1. Introduction In December 2019, a new member of the Coronoviridae family called the severe acute respiratory syndrome of coronavirus 2 (SARS-CoV-2), was detected in the Wuhan Province of China, and spread globally Many efforts have focused on developing preventive strategies against coronavirus disease 2019 (COVID-19). Frequent hand washing and wearing a face mask are among the essential preventive strategies. However, no specific medication has been found for COVID-19 prevention or prophylaxis. This virus is highly contagious, and recent studies have demonstrated that every patient can infect two other persons on average. The transmission of SARS-CoV-2 by asymptomatic carriers is another vital issue. Healthcare providers and those with a history of close contact with a patient with confirmed COVID-19 are highly at risk of infection [. An effective vaccine is a necessary tool to fight the COVID-19 pandemic, but the vaccine development process generally takes years or even decades. Monoclonal antibodies provide an alternative option for the prevention of COVID-19. Passive infusion of monoclonal antibodies as pre-exposure or post-exposure prophylaxis might offer immediate protection from an infection that could last weeks or months. Even if a vaccine is available, a few weeks are required to achieve an effective immune response. This emphasizes the benefits of passive immunity in healthcare settings and households. Chloroquine analogs were shown to suppress endosome acidification and to demonstrate at high micromolar concentrations in vitro non-specific antiviral activity against a wide variety of circulating viruses, such as HIV, hepatitis C, influenza, Ebola, severe acute respiratory syndrome, and Middle East respiratory syndrome viruses, and more recently, SARS-CoV-2 ]. A recent report indicated the efficacy of chloroquine against SARS-CoV-2 in vitro. Hydroxychloroquine (HCQ), which is more soluble than chloroquine, has similar beneficial effects and fewer adverse effects. Similar to chloroquine, HCQ raises the pH and causes antiviral effects. HCQ also has a modulating effect on activated immune cells]. Recent research in China in patients with COVID-19 demonstrated no difference in the rate of virological clearance at seven days and no difference in clinical results (duration of hospitalization, temperature normalization, radiological progression) with or without five days of HCQ use. The above findings are consistent with the lack of virological or therapeutic value of chloroquine in a range of viral infections where it was evaluated for treatment or prophylaxis. In contrast, another study confirmed 100% virus clearance in nasopharyngeal swabs of six patients after 5–6 days of a combination of HCQ and azithromycin. This viral clearance rate was lower with HCQ alone (57.1%) and 12.5% in patients who did not receive HCQ No data are available on the efficacy and safety of post-exposure prophylaxis for COVID-19. Post-exposure prophylaxis using HCQ was administered for 14 days in a Korean sample. The follow-up polymerase chain reaction (PCR) test results were negative. Considering the effects of HCQ against COVID-19, this study aimed to investigate the prophylactic effect of HCQ in individuals in close contact with patients with COVID-19.2. Materials and methods This quasi-experimental trial was conducted between April and June 2020 at the Loghman Hakim Hospital, which is affiliated with the Shahid Beheshti University of Medical Sciences, Tehran, Iran. This hospital was the referral center for COVID-19 in Tehran, Iran. The Ethics Committee of Shahid Beheshti University of Medical Sciences approved this study (IR.SBMU.RETECH.REC.1399.026). The study protocol was registered in the Iranian Registry of Clinical Trials (IRCT20130917014693N10). All enrolled patients provided complete and signed informed consent forms. An independent investigator who was not involved in the data analysis was employed in this regard. Inclusion criteria were adults who had household exposure to a patient with confirmed COVID-19 at a distance of <6 ft for >10 min [. At least 48 h, and not >5 days had passed since their first contact with the patient. This time was based on the incubation period for SARS-CoV-2. The exclusion criteria were age <18 years, pregnant and/or breastfeeding women, people with underlying disorders such as arrhythmia, favism, chronic kidney diseases, chronic liver diseases, drug allergies, retinopathy, and those with abnormal findings on electrocardiography (which was performed at the beginning of the study). In addition, we excluded people with flu-like symptoms (fever > 37.5 °C, sore throat, cough, dyspnea, myalgia, and diarrhea) during the visit and in the past month or a history of COVID-19. All patients who received other prophylactic medicines, such as ivermectin and convalescent plasma and those who refused to receive HCQ were also excluded. History and physical examination, including vital signs and oral temperature measurement (°C), were performed for all participants. The researchers evaluated age, sex, weight, smoking status, blood group, underlying disorders, COVID-19 signs and symptoms, and laboratory data (WBC, BUN, Cr, AST, ALT, ALP, albumin, and CRP) for all participants. Nasopharyngeal swabs were collected for testing for COVID-19 by real-time PCR (RT-PCR) on days 0 and 7. In this study, a simple sampling method was selected. The first participant was allocated to the HCQ group. The next participant was allocated to the control group. Participants in the HCQ group received 200 mg of HCQ sulfate (Amin Pharmaceutical Company, Isfahan, Iran) three times a day for one week. Two days after initiation of the intervention, the RT-PCR test results for both groups were available, and those with positive results were excluded from the study. All participants were advised to follow home isolation. The primary outcome was defined as PCR-confirmed COVID-19 on day 7. The secondary outcome was defined as the number of people with symptoms compatible with COVID-19 and the number of people who developed adverse drug reactions. The participants were followed up every other day by telephone until 14 days from intervention initiation or the occurrence of any suspected clinical symptoms compatible with COVID-19, and the occurrence of adverse effects was recorded. In addition, participants were instructed to call the investigators in cases of any symptom occurrence. On day 7, all participants were clinically re-evaluated for any evidence of COVID-19, and nasopharyngeal swabs were collected for testing for COVID-19 using RT-PCR. The clinic maintained appropriate standards for receiving suspected patients with COVID-19, and all instruments were disinfected after each visit. All contacts with clinical symptoms (the presence of two or more of the following symptoms — fever, chills, myalgia, headache, sore throat, ageusia, and anosmia — according to the United States Council for State and Territorial Epidemiologists criteria) or positive RT-PCR test were classified as having COVID-19. In each step of the study, patients with confirmed COVID-19 were referred to the clinic for treatment. 2.1. SARS-CoV-2 nucleic acid detection Viral RNA was purified from 200 μL of nasopharyngeal or throat swab fluid based on the manufacturer-recommended methods using the NORGREN Kit (Biotek Corporation, Canada) to detect SARS-CoV-2 nucleic acid. RT-PCR assay was then performed to detect the ORF1ab and N genes of SARS-CoV-2, which encode RNA-dependent RNA polymerase and N nucleocapsid protein, respectively. Synthetic viral RNA was used as a positive control, and the RNase P gene was used as an internal control to assess the quality of the viral RNA purification process. A novel coronavirus (2019-nCoV) nucleic acid diagnostic kit (PCR fluorescence probing, Sansure Biotech) was used for gene detection. For this purpose, 5 μL of purified RNA was added to the 20 μL PCR mix and the qRT-PCR thermocycling program (50 °C for 20 min, followed by one cycle of 95 °C for 60 s, one cycle of 95 °C for 15 s and 60 °C for 60 s, and 45 cycles) was performed on a Corbett Instrument.2.2. Statistical analysis Data were analyzed using SPSS version 16 (IBM, NY, USA). The Kolmogorov-Smirnov test was used, and descriptive results were reported as medians and interquartile ranges. Post-hoc analysis was performed using the Mann-Whitney U test with a pre-per-protocol approach.3. Results Of the 178 participants enrolled in this study, 65 were excluded according to the exclusion criteria. Fifty-four participants were diagnosed with COVID-19 at the beginning of the study (15 patients had only positive RT-PCR test results, and 13 had only clinical symptoms compatible with COVID-19; 26 patients had both positive RT-PCR test results and COVID-19 symptoms), and 5 participants were lost to follow-up due to adverse effects. Six participants discontinued the drug due to poor compliance. Finally, 113 participants (51[82.25%] and 62[75.60%] participants in the HCQ and control groups, respectively) completed the study. Fig. 1 shows the CONSORT diagram for the current study. As shown in Table 1, there were no statistically significant differences between the groups about age, weight, sex, smoking status, blood groups, and underlying disorders (all p ≥ 0.05). Credited to science direct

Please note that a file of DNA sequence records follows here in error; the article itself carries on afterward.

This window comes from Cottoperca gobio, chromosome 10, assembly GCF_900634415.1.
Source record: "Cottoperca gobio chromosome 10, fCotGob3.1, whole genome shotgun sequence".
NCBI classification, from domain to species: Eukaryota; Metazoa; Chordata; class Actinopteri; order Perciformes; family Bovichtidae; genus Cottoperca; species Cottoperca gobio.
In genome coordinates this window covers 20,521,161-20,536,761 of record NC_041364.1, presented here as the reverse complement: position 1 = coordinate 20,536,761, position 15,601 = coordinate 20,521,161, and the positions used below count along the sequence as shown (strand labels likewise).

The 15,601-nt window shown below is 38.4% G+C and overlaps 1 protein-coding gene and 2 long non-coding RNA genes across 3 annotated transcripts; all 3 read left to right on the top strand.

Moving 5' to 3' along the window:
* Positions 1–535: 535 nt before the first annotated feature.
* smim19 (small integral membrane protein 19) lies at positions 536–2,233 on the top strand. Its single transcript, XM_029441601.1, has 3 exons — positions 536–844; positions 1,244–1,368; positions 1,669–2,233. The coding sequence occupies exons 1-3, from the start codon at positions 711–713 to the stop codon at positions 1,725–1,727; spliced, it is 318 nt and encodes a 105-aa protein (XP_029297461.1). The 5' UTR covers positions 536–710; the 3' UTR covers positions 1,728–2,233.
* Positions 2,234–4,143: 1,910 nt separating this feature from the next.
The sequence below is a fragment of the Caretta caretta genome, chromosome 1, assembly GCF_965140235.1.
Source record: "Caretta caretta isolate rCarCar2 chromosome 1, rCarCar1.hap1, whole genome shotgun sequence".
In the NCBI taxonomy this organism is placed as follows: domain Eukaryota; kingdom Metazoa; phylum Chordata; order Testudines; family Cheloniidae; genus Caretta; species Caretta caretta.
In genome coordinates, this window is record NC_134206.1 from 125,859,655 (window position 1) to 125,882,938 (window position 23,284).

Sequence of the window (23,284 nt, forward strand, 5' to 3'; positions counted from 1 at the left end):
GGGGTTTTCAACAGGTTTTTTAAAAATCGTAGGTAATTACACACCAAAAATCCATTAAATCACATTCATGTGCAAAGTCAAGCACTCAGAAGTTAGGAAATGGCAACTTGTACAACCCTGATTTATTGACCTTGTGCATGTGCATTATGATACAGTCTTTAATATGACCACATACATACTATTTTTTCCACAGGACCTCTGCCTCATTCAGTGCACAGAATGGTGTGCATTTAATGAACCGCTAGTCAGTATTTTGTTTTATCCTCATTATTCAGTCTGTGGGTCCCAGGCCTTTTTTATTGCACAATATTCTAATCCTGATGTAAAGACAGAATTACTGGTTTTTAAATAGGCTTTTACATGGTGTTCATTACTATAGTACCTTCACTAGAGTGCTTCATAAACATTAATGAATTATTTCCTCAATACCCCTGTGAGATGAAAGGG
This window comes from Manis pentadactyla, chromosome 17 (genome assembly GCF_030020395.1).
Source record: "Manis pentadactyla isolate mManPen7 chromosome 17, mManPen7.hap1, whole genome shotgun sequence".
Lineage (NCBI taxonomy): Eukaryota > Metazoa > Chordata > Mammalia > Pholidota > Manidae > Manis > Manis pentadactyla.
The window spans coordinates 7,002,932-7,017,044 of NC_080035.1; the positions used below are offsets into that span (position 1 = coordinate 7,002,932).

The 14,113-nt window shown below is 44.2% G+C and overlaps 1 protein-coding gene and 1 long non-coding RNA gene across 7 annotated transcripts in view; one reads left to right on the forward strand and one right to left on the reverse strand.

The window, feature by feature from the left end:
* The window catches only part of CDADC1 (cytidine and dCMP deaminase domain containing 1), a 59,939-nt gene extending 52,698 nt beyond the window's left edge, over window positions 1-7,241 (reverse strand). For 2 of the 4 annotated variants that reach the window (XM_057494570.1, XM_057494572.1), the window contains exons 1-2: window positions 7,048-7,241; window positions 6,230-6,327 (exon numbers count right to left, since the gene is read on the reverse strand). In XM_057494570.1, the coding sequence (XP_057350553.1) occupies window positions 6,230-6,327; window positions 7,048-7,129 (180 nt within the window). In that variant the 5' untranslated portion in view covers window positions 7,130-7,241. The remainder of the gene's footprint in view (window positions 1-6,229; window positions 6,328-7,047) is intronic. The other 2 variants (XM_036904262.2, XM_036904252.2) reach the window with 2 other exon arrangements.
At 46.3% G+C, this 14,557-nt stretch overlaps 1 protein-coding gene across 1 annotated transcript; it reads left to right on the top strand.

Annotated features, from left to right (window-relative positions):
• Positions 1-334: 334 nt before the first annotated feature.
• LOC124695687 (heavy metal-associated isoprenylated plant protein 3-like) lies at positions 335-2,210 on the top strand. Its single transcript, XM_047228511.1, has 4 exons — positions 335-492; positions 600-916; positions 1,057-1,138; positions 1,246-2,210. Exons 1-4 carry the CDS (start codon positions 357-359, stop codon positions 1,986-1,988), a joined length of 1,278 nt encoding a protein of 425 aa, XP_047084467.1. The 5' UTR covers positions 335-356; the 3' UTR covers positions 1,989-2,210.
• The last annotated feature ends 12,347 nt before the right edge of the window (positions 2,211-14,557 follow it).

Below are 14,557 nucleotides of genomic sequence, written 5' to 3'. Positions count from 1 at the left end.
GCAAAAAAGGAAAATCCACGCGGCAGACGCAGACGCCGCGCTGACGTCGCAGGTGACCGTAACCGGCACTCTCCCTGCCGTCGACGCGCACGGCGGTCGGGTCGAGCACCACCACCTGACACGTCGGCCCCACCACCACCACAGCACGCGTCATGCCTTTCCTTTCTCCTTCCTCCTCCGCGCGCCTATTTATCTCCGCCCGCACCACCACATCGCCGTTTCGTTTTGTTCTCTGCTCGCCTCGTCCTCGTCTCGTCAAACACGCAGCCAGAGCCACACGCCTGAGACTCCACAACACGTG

3 views0 comments